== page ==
Psalms of Yunus Emre is a collection by flutist Kudsi Erguner of works of and/or adapted from the poetry of Yunus Emre, perhaps Turkey's foremost Sufist poet, and a contemporary of the great Rumi. The instrumental end of the works is held up by Erguner's ney with its inimitable smoothness, and a small collection of regional drums courtesy of Bruno Caillat, a protégé of the masterful zarb player Djamchid Chemirani. The most outstanding feature though is the vocal ability of Yusuf Bilgin, the son of a muezzin and a muezzin in his own right (one can hear tones related to adhans and Korean recitations here and there). His range and power are both in the upper ranges of the spectrum, able to sing a continuous stream of tone for upward of 30 seconds without a breath, wavering from note to note in an unending glissando. The poetry is largely directly devotional, with Erguner focusing on the concept of Emre as a Sufi (as he has been given many other titles over the centuries), and the music itself stays mainly in the domain of the sparse and powerful, with a single melodic line, no harmonies, and only punctuation-type drumming. The exception here would be the first and last numbers, however, as the drum is used to mimic a full chorus of chanters in a ceremony it would seem, with some noticeable power behind it. For Sufist music in general, there are perhaps better and fuller representations, even by Erguner himself. That said, the vocal prowess of Bilgin makes this album worth hearing in its own right.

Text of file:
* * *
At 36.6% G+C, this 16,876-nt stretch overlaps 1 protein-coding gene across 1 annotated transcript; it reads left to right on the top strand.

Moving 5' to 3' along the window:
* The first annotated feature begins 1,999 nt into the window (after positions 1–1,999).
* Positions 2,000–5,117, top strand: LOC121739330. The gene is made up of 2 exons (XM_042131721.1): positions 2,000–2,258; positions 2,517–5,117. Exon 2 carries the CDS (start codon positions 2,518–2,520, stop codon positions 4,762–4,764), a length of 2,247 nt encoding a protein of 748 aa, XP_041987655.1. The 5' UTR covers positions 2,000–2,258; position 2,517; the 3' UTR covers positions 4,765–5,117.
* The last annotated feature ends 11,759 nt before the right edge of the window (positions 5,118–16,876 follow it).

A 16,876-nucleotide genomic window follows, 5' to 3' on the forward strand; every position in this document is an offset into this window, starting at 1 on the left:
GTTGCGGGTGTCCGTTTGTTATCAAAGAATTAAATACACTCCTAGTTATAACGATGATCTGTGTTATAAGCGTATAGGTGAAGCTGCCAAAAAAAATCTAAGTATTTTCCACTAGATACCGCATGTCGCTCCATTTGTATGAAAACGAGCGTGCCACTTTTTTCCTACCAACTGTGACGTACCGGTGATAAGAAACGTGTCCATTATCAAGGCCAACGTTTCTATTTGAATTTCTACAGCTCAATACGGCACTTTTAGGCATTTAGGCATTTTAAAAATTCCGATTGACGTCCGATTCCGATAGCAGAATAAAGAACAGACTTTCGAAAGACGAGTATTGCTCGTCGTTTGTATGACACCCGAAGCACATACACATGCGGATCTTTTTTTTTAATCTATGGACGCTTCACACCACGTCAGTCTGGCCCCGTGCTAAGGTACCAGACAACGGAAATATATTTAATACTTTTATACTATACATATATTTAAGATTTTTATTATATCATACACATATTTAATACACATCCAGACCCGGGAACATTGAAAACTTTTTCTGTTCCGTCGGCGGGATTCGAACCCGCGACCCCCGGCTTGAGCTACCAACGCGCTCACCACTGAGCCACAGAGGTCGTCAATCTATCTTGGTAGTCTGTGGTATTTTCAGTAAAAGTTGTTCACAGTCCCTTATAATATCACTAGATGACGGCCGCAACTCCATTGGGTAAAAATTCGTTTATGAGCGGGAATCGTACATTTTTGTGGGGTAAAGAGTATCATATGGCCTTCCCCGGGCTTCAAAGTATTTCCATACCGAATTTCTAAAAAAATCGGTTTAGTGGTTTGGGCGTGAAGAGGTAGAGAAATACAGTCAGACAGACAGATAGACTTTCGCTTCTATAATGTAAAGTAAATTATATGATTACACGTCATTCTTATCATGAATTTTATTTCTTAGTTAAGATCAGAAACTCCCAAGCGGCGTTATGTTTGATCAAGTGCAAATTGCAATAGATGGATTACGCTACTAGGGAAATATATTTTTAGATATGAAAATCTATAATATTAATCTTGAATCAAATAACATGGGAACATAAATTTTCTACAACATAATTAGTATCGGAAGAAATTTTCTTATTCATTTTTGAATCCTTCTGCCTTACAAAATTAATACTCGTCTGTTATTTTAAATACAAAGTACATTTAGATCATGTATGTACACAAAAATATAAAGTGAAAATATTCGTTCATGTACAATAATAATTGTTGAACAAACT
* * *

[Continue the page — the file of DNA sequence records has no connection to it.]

Share this page
AllMusic Review by Adam Greenberg